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What Are Alabama’s Laws on Drug Paraphernalia?

Drug Paraphernalia laws in Alabama

You may find yourself in serious trouble under Alabama’s drug laws, even if you don’t have actual drugs in your possession. The state’s criminal code makes it a crime to possess drug paraphernalia, which is generally defined as anything that can help a person use, store, sell, or produce drugs.

Alabama Drug Paraphernalia Laws

Alabama Code § 13A-12-260 states that it is illegal for any individual to possess, deliver, or sell drug paraphernalia with the knowledge that it is going to be used in connection with a controlled substance. The state defines drug paraphernalia as any products, materials, or equipment that are used or designed for use in smoking, injecting, growing, planting, manufacturing, producing, processing, storing, or packaging controlled substances.

Types of drug paraphernalia that are included under the law are:

  • Rolling papers
  • Pipes
  • Bongs
  • Needles
  • Capsules
  • Scales
  • Containers
  • Dilutants

When Alabama law enforcement chooses to arrest someone for violation of this law, they may cite several indicators to classify something as drug paraphernalia. Among those are:

  • Statements by the defendant detailing use of the objects
  • Drug residue on or in the object
  • The proximity of a controlled substance to the object in question
  • Whether or not the individual has prior drug-related convictions

Arrests for Common Items and Precursor Chemicals

Because Alabama’s law related to drug paraphernalia is so broad, there’s a chance that someone could be arrested for possessing normal household items such as buckets, garden tools, cooking equipment, tobacco pipes, and small containers.

It’s also a crime in Alabama to possess anhydrous ammonia and certain other products or chemicals that could be considered ingredients (or precursors) to controlled substances. Among these items are:

  • Drain cleaners
  • Paint thinner
  • Rat poison
  • Propane fuel
  • Acetone
  • Cold medicines that contain ephedrine or pseudoephedrine

It’s important to state that possession of these items isn’t illegal. It would be against Alabama law if the person possessing the chemicals intended to use them to manufacture a controlled substance. In these cases, charges are treated as a Class B felony, which carries a penalty of up to 20 years in prison.

Consequences of a Drug Paraphernalia Charge

If you’ve been arrested and charged with possession of drug paraphernalia, you may be tempted to treat the matter lightly. Don’t. The state of Alabama classifies these crimes as a Class A misdemeanor, which could have some dire consequences. The penalties should you be convicted can include fines of up to $6,000 and jail time of up to one year.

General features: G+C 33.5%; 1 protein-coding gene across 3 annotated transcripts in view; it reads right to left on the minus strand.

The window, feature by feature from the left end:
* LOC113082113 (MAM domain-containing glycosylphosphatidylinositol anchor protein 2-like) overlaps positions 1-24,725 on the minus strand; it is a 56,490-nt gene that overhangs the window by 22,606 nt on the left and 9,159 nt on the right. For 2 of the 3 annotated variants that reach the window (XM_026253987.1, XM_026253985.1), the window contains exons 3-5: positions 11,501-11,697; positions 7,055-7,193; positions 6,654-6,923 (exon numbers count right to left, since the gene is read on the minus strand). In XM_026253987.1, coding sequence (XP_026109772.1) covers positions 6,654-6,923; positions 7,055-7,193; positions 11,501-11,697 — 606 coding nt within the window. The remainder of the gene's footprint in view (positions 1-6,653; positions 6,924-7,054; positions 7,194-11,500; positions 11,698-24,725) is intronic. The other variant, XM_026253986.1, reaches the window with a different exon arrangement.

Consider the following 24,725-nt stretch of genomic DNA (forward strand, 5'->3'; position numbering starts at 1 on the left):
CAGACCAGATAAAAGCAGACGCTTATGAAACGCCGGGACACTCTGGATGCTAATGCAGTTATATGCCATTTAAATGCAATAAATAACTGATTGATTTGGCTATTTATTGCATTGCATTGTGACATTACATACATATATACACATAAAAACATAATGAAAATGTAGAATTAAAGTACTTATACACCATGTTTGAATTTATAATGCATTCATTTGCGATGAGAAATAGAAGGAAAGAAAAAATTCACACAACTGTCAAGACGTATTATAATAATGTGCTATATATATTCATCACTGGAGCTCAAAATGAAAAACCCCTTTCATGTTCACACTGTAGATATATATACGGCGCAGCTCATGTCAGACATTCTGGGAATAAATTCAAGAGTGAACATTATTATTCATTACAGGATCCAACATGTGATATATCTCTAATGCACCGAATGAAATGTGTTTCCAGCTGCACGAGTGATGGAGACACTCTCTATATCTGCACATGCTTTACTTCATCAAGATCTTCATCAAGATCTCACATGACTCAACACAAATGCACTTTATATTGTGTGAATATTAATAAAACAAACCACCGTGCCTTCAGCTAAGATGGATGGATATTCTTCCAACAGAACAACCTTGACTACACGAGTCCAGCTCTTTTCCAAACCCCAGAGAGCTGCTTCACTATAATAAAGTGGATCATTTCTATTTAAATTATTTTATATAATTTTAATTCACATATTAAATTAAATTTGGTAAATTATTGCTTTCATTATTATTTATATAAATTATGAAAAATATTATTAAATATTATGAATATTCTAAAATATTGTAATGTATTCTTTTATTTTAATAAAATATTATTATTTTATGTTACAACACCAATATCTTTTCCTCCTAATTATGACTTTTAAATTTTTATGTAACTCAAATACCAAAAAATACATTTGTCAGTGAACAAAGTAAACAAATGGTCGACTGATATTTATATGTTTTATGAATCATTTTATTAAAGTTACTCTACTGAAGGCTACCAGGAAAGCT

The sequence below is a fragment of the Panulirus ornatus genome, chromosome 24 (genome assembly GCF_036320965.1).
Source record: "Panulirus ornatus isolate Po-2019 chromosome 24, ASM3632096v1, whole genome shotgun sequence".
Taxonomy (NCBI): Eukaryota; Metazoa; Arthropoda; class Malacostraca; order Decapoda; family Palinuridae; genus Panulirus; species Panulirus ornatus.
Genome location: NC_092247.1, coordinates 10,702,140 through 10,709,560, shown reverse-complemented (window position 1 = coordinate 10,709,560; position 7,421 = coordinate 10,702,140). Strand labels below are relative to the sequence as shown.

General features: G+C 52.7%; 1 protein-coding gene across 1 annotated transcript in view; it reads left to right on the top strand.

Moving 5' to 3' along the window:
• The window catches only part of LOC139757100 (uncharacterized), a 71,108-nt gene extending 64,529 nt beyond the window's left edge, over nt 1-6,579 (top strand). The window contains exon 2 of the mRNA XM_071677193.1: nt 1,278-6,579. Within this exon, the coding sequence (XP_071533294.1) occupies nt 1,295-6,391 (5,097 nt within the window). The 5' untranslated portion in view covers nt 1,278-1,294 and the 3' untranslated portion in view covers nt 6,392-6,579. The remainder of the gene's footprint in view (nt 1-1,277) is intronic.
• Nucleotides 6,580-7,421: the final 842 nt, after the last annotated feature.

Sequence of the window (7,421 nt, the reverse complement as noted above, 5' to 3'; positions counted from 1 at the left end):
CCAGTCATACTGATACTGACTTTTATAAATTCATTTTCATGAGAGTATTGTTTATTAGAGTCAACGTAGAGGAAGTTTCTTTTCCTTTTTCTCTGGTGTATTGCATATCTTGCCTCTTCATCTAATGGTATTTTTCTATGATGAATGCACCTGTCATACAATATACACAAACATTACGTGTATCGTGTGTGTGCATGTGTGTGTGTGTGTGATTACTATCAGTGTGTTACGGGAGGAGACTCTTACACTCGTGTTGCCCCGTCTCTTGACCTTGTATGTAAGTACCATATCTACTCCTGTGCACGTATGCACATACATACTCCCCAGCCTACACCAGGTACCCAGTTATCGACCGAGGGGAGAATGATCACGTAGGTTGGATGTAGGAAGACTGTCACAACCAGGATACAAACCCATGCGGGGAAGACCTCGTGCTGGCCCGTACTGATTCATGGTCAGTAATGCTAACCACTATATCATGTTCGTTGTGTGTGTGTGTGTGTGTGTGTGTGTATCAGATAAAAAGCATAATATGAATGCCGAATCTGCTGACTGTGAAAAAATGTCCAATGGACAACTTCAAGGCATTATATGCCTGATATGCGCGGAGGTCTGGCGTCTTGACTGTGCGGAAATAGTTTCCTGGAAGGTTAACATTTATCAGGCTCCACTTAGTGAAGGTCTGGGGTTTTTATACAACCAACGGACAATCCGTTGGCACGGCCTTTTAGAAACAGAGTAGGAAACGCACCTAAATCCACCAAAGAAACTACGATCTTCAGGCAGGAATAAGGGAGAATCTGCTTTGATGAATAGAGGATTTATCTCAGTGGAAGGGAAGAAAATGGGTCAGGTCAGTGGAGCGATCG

A subsequent drug paraphernalia charge in Alabama is treated as a Class C misdemeanor. This is punishable by a fine of up to $15,000 and between 1 to 15 years in prison. If a person provides drug paraphernalia to a minor (under 18) and that person is at least three years older than the minor, they could be charged with a Class B felony, which carries penalties of a maximum $30,000 fine and up to 20 years in prison.

There is much more at stake than just the legal penalties. If you don’t fight these charges, you will end up with a conviction on your record. This could impact your future ability to get a job, find a place to live, and even receive financial aid for school. Your best course of action is to consult with an Alabama drug crimes attorney who can speak with you about your options.

If You Are Facing Drug Paraphernalia Charges

Drug paraphernalia charges can be dubious depending on the circumstances and evidence. These arrests are often a last-ditch effort to trap someone who law enforcement believes is guilty of other crimes but has no real proof of the offenses. If you are asked to submit to a voluntary search or interrogation, it’s in your best interests to refuse.

Your criminal defense attorney will review your case and look for any weaknesses, including possible violations of your rights. In some cases, the charges against you could be dropped or substantially reduced, depending on the nature of the evidence.

Speak with a Qualified Alabama Drug Crimes Attorney

As with all criminal charges in Alabama, you have the right to due process. At the law offices of Alsobrook Jackson, Attorneys at Law, our experienced drug crimes attorneys understand this state’s criminal justice system and have years of experience helping clients who find themselves charged with erroneous drug crimes.

If you are facing drug charges, don’t leave your freedom and future to chance. Contact our Auburn office now at 334.737.3718 or online to schedule your free consultation.

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